Jane Eyre ACT

The story of Jane Eyre has captivated generations of people. First published as a novel in 1847 by Charlotte Bronte, under the pen name Currer Bell, it has been adapted into multiple films, tv mini-series, and theatrical performances including a musical. ‘Young Jane Eyre,’ adapted by Marisha Chamberlain, and directed by Krista M. Schwarting, which opened last weekend at Anchorage Community Theatre, focuses on the first part of Jane’s life. This adaptation explores the formative years of this beloved character.

The team at ACT seldom has a misstep when it comes to the design side of theatre, and this show is no exception. A wonderful set design by Brian Saylor and dressing by Marcia Varady greet the audience. With very few set pieces that move, lighting design by Dean Brady is an important part of the story that moves indoors and outdoors throughout the show, as well as moving from the Reed home to Lowood Orphanage. Quick and smart set changes, combined with Brady’s light design, and the choices of color made these transitions seamless and never interrupted the flow of the show.

As director, Schwarting has a lot to be proud of with this play. The show has 26 characters portrayed by 21 actors. The majority of these actors are 17 or younger. Having a cast this large in a theatre that, like most community theatre spaces, is smaller can be a challenge. At no time during the 90 minute production did the stage ever feel crowded, and the blocking allowed for perfect viewing of each and every actor on stage.

Schwarting also did an expert job casting the show. Every character portrayed stood out and was memorable. Even those that only had a few lines added so much to this tale of overcoming adversity and being true to yourself.

Hannah Hickenlooper as the title character is an absolute joy. The novel was one of the first books that had a first person child narrative. Hickenlooper seems to be inspired by this fact, and is brilliant in her role as she tells the entire story. The emotions of each scene are clearly on her face when she is not speaking, yet she still manages to never pull focus from her cast mates. You will find yourself rooting for her, hurting with her, and being inspired by her bravery and character. This is the first lead role that she has ever gotten and one that she says has meant a lot to her. “The first nine chapters are so pivotal. They really taught me, you can stand up for other people, and not be afraid, it will shape you, and it shapes the people you are able to surround yourself with.”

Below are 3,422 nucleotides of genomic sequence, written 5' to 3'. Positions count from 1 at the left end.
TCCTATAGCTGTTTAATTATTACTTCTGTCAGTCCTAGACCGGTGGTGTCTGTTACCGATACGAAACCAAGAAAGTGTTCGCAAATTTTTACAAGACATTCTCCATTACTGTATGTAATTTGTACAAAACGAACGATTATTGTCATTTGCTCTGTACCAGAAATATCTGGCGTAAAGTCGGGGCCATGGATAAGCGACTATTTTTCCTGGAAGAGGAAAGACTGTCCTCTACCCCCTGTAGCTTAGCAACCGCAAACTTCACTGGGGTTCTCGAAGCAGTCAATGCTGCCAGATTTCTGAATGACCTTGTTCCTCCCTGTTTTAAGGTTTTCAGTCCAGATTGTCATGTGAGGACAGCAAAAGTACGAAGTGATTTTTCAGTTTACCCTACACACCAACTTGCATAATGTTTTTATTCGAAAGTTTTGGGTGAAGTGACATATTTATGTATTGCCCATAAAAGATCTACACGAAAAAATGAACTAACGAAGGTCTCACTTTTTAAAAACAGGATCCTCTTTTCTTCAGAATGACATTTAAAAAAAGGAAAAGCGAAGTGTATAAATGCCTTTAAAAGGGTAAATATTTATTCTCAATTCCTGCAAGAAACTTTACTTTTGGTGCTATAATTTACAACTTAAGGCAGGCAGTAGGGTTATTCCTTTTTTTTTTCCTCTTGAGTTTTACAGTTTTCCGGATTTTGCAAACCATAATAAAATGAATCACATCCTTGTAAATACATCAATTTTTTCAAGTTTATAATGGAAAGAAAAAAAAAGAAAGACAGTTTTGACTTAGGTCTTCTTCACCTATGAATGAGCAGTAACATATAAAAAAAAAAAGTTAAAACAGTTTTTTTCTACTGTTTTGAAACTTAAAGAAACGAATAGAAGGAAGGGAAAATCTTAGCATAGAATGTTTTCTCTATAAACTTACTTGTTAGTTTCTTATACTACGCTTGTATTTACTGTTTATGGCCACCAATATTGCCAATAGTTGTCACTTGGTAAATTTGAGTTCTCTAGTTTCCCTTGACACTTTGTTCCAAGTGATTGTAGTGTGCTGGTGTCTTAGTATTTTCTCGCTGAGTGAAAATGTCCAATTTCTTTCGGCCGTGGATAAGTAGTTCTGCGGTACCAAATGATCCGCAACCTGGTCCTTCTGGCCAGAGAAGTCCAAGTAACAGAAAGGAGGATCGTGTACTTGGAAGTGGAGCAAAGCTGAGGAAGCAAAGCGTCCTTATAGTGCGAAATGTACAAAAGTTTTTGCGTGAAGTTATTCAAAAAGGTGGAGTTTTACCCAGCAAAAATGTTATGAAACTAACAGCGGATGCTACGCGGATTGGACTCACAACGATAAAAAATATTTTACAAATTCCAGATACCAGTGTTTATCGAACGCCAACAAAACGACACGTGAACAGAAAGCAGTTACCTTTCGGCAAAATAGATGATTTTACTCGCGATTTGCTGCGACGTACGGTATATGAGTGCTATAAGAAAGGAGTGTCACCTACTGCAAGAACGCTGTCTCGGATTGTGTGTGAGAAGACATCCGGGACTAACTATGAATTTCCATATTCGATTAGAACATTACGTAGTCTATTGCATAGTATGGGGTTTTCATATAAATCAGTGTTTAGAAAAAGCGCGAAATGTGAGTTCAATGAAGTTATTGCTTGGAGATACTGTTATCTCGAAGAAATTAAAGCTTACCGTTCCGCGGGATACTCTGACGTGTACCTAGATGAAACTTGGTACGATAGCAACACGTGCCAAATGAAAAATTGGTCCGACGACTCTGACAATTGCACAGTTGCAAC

Equally as engaging are the characters Helen Burns and Mary Ann Wilson, played by Bronwyn Embree and Kinley Norman respectively. These two support Jane in her journey in their own special ways, and the chemistry and bond between all of the actors was apparent and felt natural.

There are so many villains in this, the early story of Jane Eyre’s life: from wicked and abusive family members, to cruel and arrogant staff members of the Lowood Orphanage and school. The adults and children that play these roles complement each other perfectly. Roles that could easily become cartoonish or saccharine remain grounded and realistic. An actor that portrays a villain well will have an audience dislike them by the end of the show, and I found myself getting angry with Reverend Brocklehurst played by Todd Sherwood, and the teachers at the orphanage, and with the actors portraying Jane’s cousins and aunt. These feelings were balanced nicely by affection showered by the actors portraying the mother figures that Jane has as she grows up, Bessie Turbie played by Jane Hendrickson Baird and Miss Temple played by Becky Sheridan.

I appreciated the choice to not have the actors speak in accents even though the play is set in 1820’s England and features characters from Scotland and other areas. Instead, each spoke their lines with perfect diction and projected loudly. For younger actors this ability is impressive, especially when feels like that is how they always speak.

This show would be appropriate for any audience that would like to attend. The subject matter is more than timely for the current political climate. The issues that the children have to deal with, such as bullying, loneliness, rumors, and more, will ring true with younger audience members and perhaps some older attendees as well.

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